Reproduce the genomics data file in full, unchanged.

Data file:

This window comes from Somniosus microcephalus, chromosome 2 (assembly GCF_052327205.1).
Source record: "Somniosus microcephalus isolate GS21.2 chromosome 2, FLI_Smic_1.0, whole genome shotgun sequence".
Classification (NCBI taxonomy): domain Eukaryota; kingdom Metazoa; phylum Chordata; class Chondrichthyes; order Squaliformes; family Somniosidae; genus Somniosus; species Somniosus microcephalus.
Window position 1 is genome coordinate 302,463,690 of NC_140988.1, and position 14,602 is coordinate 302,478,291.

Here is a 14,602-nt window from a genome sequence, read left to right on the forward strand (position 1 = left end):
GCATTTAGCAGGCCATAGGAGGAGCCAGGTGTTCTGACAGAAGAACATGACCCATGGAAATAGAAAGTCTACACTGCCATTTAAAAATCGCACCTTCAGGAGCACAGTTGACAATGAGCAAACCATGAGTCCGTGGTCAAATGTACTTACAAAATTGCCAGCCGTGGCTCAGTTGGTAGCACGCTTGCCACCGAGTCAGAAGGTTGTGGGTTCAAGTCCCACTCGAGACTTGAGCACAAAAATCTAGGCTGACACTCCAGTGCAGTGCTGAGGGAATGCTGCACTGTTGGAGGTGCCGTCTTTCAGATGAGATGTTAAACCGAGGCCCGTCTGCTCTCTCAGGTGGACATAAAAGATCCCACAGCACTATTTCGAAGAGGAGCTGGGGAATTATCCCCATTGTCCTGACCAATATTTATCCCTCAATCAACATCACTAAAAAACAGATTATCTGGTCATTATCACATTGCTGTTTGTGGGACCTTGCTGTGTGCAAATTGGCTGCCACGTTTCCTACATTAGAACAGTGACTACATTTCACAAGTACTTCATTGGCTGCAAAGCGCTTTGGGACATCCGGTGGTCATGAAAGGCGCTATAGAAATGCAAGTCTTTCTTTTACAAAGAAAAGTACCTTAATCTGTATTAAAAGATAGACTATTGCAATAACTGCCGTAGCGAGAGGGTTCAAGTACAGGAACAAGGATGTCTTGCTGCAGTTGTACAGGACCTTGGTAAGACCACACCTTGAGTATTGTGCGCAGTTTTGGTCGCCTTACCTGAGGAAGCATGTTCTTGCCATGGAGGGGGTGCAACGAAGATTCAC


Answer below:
This window comes from Somniosus microcephalus, chromosome 2 (assembly GCF_052327205.1).
Source record: "Somniosus microcephalus isolate GS21.2 chromosome 2, FLI_Smic_1.0, whole genome shotgun sequence".
Classification (NCBI taxonomy): domain Eukaryota; kingdom Metazoa; phylum Chordata; class Chondrichthyes; order Squaliformes; family Somniosidae; genus Somniosus; species Somniosus microcephalus.
Window position 1 is genome coordinate 302,463,690 of NC_140988.1, and position 14,602 is coordinate 302,478,291.

Here is a 14,602-nt window from a genome sequence, read left to right on the forward strand (position 1 = left end):
GCATTTAGCAGGCCATAGGAGGAGCCAGGTGTTCTGACAGAAGAACATGACCCATGGAAATAGAAAGTCTACACTGCCATTTAAAAATCGCACCTTCAGGAGCACAGTTGACAATGAGCAAACCATGAGTCCGTGGTCAAATGTACTTACAAAATTGCCAGCCGTGGCTCAGTTGGTAGCACGCTTGCCACCGAGTCAGAAGGTTGTGGGTTCAAGTCCCACTCGAGACTTGAGCACAAAAATCTAGGCTGACACTCCAGTGCAGTGCTGAGGGAATGCTGCACTGTTGGAGGTGCCGTCTTTCAGATGAGATGTTAAACCGAGGCCCGTCTGCTCTCTCAGGTGGACATAAAAGATCCCACAGCACTATTTCGAAGAGGAGCTGGGGAATTATCCCCATTGTCCTGACCAATATTTATCCCTCAATCAACATCACTAAAAAACAGATTATCTGGTCATTATCACATTGCTGTTTGTGGGACCTTGCTGTGTGCAAATTGGCTGCCACGTTTCCTACATTAGAACAGTGACTACATTTCACAAGTACTTCATTGGCTGCAAAGCGCTTTGGGACATCCGGTGGTCATGAAAGGCGCTATAGAAATGCAAGTCTTTCTTTTACAAAGAAAAGTACCTTAATCTGTATTAAAAGATAGACTATTGCAATAACTGCCGTAGCGAGAGGGTTCAAGTACAGGAACAAGGATGTCTTGCTGCAGTTGTACAGGACCTTGGTAAGACCACACCTTGAGTATTGTGCGCAGTTTTGGTCGCCTTACCTGAGGAAGCATGTTCTTGCCATGGAGGGGGTGCAACGAAGATTCAC